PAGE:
ALBANY – Nearly nine full years in office, Gov. Andrew M. Cuomo is the dean of the Democratic Party’s class of governors across the country.
Some have talked him up as a potential Democratic contender for the White House, which Cuomo says he won’t do in 2020.
And Cuomo, whose late father, Mario Cuomo, was a Democratic Party icon in many quarters, routinely relishes the opportunity to take to the state and national broadcast airwaves to rhetorically bash President Trump and other Republicans in Washington.
So, why is the governor, the titular head of the New York Democratic Party, increasingly hiring influential staffers who were previously employed in senior posts by Senate Republicans?
It’s a question many Democrats in the Legislature have been asking – though, given the governor’s long reach, not publicly. Many are angry that Cuomo is turning to ex-GOP staffers instead of people from his own party.
“Are there not enough Democrats in New York to get these jobs?" one lawmaker, who like others spoke on condition of anonymity, said of a blue state where Democratic voters vastly outnumber Republicans.
For Senate Republicans, ousted from the majority in last fall’s elections, they are pleased with the unusual boast they can make for a party out of power: access to top executive branch employees who used to work for them.
“Anytime that you’ve got some sort of preexisting relationship, where you have some familiarity with someone on the professional level, I think that can be helpful," said Sen. Patrick Gallivan, an Elma Republican.
Gallivan said Cuomo made good hiring decisions by tapping smart and experienced former staffers from the Senate GOP, people who now have executive branch responsibilities involving big infrastructure projects, Medicaid and other health matters and the fiscal affairs of a state budget that this year reaches $175 billion.
The GOP senator said knowing key people close to Cuomo “is beneficial as I’m trying to advance matters important to my constituency." He stressed that knowing the staffers doesn’t mean he necessarily gets what he wants, but that the access helps.
Being willing to cross party lines and hire Republicans is not new for Cuomo. He has tapped former advisers to such Republicans as former governors George Pataki of New York and Chris Christie of New Jersey.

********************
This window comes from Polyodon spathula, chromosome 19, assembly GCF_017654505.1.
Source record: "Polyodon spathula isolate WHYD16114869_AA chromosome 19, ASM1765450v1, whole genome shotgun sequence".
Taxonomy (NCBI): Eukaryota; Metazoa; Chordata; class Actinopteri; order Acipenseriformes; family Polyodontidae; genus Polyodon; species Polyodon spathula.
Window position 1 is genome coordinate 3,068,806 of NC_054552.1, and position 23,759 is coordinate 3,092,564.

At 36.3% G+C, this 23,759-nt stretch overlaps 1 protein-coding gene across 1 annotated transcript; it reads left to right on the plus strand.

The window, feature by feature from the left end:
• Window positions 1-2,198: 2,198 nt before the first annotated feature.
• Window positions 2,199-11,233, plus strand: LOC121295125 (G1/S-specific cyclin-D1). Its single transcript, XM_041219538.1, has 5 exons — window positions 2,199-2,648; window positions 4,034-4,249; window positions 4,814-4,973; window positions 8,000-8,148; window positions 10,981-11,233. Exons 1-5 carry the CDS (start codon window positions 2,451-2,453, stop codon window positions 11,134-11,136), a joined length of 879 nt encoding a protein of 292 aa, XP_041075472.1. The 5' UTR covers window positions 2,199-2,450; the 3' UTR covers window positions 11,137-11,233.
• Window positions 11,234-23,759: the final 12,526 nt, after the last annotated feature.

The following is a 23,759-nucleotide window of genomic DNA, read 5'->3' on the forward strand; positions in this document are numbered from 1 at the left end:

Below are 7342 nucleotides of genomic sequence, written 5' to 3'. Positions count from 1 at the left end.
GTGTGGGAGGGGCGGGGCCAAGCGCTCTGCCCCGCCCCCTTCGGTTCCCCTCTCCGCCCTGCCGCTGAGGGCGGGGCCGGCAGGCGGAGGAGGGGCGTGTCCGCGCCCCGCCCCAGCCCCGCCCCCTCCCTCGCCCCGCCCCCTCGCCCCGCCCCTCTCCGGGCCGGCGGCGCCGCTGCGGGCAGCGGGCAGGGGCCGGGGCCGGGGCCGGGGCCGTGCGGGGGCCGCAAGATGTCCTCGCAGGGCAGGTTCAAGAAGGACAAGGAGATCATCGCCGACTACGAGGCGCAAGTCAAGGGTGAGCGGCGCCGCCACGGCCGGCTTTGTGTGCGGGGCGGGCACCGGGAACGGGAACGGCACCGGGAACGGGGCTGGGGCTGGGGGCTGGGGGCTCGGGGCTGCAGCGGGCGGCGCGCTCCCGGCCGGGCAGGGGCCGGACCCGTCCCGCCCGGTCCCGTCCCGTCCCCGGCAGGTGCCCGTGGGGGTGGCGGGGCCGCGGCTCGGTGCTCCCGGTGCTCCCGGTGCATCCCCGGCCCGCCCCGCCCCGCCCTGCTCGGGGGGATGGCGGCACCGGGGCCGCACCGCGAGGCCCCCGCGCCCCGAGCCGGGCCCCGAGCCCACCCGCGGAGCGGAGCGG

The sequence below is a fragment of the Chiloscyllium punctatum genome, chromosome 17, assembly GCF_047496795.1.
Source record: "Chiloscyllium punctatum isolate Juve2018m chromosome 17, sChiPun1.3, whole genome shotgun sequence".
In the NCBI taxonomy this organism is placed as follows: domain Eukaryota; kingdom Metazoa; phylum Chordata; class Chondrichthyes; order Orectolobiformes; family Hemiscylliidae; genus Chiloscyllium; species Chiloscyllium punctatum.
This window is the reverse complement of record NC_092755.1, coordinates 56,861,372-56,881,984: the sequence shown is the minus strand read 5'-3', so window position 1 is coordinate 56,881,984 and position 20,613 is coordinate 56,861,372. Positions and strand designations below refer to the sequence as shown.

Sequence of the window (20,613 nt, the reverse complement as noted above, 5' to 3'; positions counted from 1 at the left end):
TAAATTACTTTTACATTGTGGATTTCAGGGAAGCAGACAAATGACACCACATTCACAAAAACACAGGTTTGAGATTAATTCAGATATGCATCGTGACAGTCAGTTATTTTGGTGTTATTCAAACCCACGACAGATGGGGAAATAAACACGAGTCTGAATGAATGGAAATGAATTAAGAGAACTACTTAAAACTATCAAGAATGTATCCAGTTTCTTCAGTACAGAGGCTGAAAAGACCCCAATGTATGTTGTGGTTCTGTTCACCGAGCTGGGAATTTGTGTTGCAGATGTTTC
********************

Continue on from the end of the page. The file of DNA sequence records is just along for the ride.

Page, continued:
Crossing party lines
The Cuomo administration said the hiring decisions come down to finding the most talented people – staffers who work in an especially demanding gubernatorial administration. In fact, even the harshest critics of his Senate hiring moves acknowledged Cuomo was getting professionally qualified people who know well the workings of Albany and state government.
“The governor sets the agenda and then hires the best and the brightest to implement it. Period," said Richard Azzopardi, a senior adviser to Cuomo.
Team Cuomo has seen a number of Senate GOP staffers come aboard both prior and after the GOP was ousted from power in the 63-member Senate in November 2018. Democrats increased their staff ranks in the Senate after assuming control, cutting sharply the staff salary allotments for the GOP.
The most recent major hire was Elizabeth Garvey, who was the top counsel to Senate Republicans. In September, Cuomo hired her as his special counsel – putting her in charge of his budget, legislative and policy priorities.
She joins other top former Senate GOP staffers, including Robert Mujica, the state’s budget director who is among a tight circle of top advisers Cuomo relies on after luring him from the Senate GOP in the beginning of 2016.
Six months after Mujica joined, Kelly Cummings, who was the influential communications director for Senate Republicans, was hired by Cuomo. Earlier this year, she was promoted to be Cuomo’s director of state operations and infrastructure, a post from which she holds enormous power over state agencies and big public works projects.
Key aides switch sides
The Senate GOP hiring spree by Cuomo’s office accelerated after the arrival of Mujica as budget director, a post that makes him responsible for crafting and negotiating the budget with the Legislature. Mujica had been the fiscal adviser to three Senate Republican Majority Leaders: Joseph Bruno, Dean Skelos and John Flanagan. While in the Senate, Mujica often negotiated directly with Cuomo.
A number of these new hires by Cuomo came after the Senate GOP lost control of the Senate. They hold key posts on the Capitol’s second floor – where the governor works – and the first floor, which is home to the governor’s budget division.
The hires include Paul Midey, a former Senate Finance staffer and transportation expert, now an assistant counsel in Cuomo’s office. Rebecca Wood, with a background in health and other policy areas, came from the Senate counsel’s office to Cuomo’s counsel’s office.
Charlie Williams was the top lobbyist in New York for Time Warner Cable and then Charter Communications. Prior to that, he worked for Senate Republicans. Lauren Melendez was a senior analyst with Senate Finance; she is now deputy secretary for transportation. In September, Maria LoGiudice was hired as assistant deputy secretary for public safety, a key job with coverage areas from homeland security and corrections to the State Police; she worked for years as a top official with Senate Finance.